“The program explored feminist studies,” she said, “what it is like to be a woman and to be a woman of color. Coming from Iran this was intriguing to me. I wanted to understand myself and my experiences and felt pulled to enroll.”

Through the major, she was able to dive into issues related to race and gender that ignited her passion. She got involved in organizations such as Women for Women International, World Vision, Child Fund International, the American Red Cross and Just Say Hello. “I wanted to spread awareness about the injustices taking place, such as lack of access to education for women and girls in the Middle East and other developing countries as well as housing and homelessness issues.

“But after a few years of advocacy, I realized that other than bringing awareness to the issues I didn’t have much influence,” she said. “I decided I wanted to sit at the table where decisions are made, to understand how and why.”

So she next enrolled in the UW Bothell’s Master of Policy Studies program, graduating in 2019. Now, she uses her life experiences and degrees to serve veterans, whose experiences aren’t all that different from her own. Members of the military serve in extremely austere environments and, when they return as veterans, face similar struggles of feeling imprisoned by their minds, often suffering from post-traumatic stress disorder.

The difficulty of integrating in unfamiliar communities is something she has experienced firsthand and wants to help veterans navigate. “I know what it is to struggle in a new place, to reconcile your past with your present,” she said. “Above all else, I want to help give our veterans and their family members a better life.”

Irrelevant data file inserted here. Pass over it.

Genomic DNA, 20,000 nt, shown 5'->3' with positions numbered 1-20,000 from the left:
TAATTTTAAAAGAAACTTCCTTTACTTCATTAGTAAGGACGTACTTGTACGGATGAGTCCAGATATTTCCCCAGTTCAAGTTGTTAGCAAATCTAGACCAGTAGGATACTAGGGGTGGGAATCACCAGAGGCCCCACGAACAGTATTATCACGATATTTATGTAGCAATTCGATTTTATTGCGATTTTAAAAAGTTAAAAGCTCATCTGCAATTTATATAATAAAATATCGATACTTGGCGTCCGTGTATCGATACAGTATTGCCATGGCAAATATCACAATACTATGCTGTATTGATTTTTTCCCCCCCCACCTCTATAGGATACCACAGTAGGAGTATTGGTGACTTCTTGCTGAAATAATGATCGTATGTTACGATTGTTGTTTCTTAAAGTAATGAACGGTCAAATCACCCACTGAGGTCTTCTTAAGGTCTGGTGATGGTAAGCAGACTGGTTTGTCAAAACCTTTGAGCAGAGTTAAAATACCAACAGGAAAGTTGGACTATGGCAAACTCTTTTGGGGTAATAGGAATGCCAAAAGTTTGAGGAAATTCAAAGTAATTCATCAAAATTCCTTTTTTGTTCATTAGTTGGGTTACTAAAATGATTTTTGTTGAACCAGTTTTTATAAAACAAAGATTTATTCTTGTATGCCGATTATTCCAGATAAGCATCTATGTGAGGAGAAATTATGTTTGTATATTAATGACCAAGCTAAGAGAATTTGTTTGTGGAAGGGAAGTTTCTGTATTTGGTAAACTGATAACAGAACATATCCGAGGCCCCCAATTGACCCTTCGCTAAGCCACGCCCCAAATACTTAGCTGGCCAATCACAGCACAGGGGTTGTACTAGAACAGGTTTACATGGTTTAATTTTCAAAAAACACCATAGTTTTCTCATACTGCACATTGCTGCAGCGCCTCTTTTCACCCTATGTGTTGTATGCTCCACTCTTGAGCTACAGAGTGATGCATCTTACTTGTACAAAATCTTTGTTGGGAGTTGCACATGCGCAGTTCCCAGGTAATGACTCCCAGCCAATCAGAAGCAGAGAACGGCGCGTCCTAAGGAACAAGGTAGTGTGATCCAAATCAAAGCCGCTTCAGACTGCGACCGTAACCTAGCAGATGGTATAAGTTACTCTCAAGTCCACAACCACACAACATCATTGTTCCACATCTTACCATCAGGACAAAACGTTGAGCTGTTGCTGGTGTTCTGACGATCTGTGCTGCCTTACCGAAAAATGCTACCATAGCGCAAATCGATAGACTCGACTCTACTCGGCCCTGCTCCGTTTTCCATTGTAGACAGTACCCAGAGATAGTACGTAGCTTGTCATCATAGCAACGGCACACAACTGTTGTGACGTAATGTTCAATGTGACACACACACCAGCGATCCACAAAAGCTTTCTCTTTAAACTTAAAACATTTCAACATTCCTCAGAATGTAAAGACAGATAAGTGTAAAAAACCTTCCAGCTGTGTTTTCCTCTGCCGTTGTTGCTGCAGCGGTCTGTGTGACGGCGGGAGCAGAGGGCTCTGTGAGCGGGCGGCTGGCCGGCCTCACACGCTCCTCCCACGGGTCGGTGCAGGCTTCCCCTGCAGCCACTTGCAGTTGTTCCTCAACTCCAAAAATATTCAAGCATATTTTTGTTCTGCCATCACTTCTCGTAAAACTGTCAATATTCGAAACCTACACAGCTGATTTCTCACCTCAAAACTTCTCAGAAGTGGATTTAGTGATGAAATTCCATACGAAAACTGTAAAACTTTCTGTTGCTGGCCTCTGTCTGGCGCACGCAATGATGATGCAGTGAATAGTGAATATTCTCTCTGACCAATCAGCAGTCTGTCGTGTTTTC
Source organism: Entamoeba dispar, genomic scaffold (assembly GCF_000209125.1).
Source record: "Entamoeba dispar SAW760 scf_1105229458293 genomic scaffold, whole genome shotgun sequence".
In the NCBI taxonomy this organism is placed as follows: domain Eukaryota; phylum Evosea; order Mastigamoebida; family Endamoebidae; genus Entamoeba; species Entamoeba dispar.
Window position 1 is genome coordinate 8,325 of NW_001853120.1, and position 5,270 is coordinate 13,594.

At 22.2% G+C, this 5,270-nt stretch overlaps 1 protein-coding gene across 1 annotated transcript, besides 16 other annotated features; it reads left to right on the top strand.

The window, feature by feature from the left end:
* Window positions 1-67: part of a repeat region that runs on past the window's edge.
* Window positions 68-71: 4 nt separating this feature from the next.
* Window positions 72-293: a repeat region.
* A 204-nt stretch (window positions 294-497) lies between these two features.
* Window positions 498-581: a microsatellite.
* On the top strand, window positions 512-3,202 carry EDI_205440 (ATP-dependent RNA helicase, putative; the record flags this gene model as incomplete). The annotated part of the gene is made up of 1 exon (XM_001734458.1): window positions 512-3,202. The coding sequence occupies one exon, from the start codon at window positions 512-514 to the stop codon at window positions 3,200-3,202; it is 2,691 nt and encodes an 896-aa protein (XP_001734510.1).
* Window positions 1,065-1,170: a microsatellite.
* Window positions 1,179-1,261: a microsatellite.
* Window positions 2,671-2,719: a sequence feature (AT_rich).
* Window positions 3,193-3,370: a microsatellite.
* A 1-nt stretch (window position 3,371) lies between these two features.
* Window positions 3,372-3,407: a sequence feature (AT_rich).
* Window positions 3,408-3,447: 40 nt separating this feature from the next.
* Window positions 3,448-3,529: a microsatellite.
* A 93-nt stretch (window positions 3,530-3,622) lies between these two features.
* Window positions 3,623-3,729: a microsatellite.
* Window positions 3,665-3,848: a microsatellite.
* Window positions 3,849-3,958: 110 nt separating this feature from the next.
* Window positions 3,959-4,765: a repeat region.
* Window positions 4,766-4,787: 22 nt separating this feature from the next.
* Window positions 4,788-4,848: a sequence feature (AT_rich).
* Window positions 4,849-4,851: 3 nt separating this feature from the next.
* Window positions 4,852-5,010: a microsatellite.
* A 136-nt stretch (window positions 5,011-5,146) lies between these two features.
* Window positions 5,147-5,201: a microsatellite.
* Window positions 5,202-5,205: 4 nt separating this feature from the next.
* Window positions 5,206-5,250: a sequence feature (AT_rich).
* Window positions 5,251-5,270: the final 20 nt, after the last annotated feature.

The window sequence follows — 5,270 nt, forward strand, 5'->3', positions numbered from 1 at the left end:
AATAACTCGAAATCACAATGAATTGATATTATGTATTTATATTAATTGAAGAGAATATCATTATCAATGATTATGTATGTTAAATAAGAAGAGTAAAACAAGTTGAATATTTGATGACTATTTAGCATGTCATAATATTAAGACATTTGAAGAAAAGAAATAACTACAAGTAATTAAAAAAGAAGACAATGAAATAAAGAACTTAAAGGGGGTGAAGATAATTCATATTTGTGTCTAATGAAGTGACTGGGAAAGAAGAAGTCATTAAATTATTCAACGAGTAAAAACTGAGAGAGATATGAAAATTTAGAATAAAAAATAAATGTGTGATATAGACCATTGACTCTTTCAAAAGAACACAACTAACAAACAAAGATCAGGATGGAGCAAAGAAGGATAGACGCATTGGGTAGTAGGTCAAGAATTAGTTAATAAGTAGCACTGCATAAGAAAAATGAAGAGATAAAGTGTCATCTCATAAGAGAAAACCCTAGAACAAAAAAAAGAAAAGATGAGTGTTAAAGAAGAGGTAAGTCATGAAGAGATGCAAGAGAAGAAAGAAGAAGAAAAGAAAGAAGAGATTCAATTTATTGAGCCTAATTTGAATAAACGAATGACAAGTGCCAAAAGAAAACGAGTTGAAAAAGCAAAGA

And outer turmoil, too

Didra’s spouse served in the Iraq war, so she said she has also seen firsthand the effects war can have on soldiers.

“I would go with my spouse to the Department of Veterans Affairs, and things rarely went the way we planned or hoped,” she said. “It would be so frustrating, and I wanted so badly to help improve the system. Now I have the chance.”

Working in Sen. Murray’s office, Didra’s primary responsibility is to help veterans and their families understand how existing policies affect them. “When there are new laws implemented at the VA, it is essential to try and figure out how that law impacts our veterans. Then we figure out how to make it better,” she said.

One of the more recent policies she worked on was related to the GI Bill, which has helped millions of military service men and women pursue degrees. It includes full tuition for in-state schools, a basic allowance for housing and a sum of money for books and other school supplies. The contingency is that to receive this funding, the veterans must be on the school campus.

“When COVID-19 hit and everything was remote, this was no longer possible,” she said. “We had so many veterans fearful they might lose their basic allowance for housing given the VA’s on-campus attendance policy. I attended many listening sessions and took what I heard to our office which helped work on policy.

“Ultimately,” she reported, “Congress provided the necessary extensions to ensure veterans were able to use their benefits.”

Resources at the ready

Didra said UW Bothell gave her the possibility of a better future — and that’s what she likes to do for veterans.

“To all the veterans at UW Bothell, please reach out to me,” she encouraged. “If you need help with your earned GI Bill benefits, access to records, or other VA-related issues, please know that I will be happy to assist.

“The University has empowered me through education, and our brave men and women in uniform gifted me my freedom. I want to pay that forward.”

 

Marjan Didra can be reached at marjan_didra@murray.senate.gov. She also provided this list of helpful resources for veterans.